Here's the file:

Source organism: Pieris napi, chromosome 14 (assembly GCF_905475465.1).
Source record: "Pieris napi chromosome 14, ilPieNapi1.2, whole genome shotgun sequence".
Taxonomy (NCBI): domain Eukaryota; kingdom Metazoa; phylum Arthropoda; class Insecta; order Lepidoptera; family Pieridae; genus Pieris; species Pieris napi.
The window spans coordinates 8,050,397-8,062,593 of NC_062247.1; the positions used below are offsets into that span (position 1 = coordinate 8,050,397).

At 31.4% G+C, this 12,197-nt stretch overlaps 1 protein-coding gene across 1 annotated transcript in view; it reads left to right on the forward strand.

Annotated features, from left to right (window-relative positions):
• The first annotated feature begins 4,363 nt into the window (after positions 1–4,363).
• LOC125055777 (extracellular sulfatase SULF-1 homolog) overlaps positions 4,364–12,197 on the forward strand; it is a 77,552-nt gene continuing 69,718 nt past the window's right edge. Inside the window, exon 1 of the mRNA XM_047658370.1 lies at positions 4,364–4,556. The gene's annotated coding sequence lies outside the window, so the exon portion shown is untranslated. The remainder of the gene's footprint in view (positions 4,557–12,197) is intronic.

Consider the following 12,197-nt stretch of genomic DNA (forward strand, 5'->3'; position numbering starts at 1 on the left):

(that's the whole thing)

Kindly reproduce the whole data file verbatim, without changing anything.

Source organism: Pieris napi, chromosome 14 (assembly GCF_905475465.1).
Source record: "Pieris napi chromosome 14, ilPieNapi1.2, whole genome shotgun sequence".
Taxonomy (NCBI): domain Eukaryota; kingdom Metazoa; phylum Arthropoda; class Insecta; order Lepidoptera; family Pieridae; genus Pieris; species Pieris napi.
The window spans coordinates 8,050,397-8,062,593 of NC_062247.1; the positions used below are offsets into that span (position 1 = coordinate 8,050,397).

At 31.4% G+C, this 12,197-nt stretch overlaps 1 protein-coding gene across 1 annotated transcript in view; it reads left to right on the forward strand.

Annotated features, from left to right (window-relative positions):
• The first annotated feature begins 4,363 nt into the window (after positions 1–4,363).
• LOC125055777 (extracellular sulfatase SULF-1 homolog) overlaps positions 4,364–12,197 on the forward strand; it is a 77,552-nt gene continuing 69,718 nt past the window's right edge. Inside the window, exon 1 of the mRNA XM_047658370.1 lies at positions 4,364–4,556. The gene's annotated coding sequence lies outside the window, so the exon portion shown is untranslated. The remainder of the gene's footprint in view (positions 4,557–12,197) is intronic.

Consider the following 12,197-nt stretch of genomic DNA (forward strand, 5'->3'; position numbering starts at 1 on the left):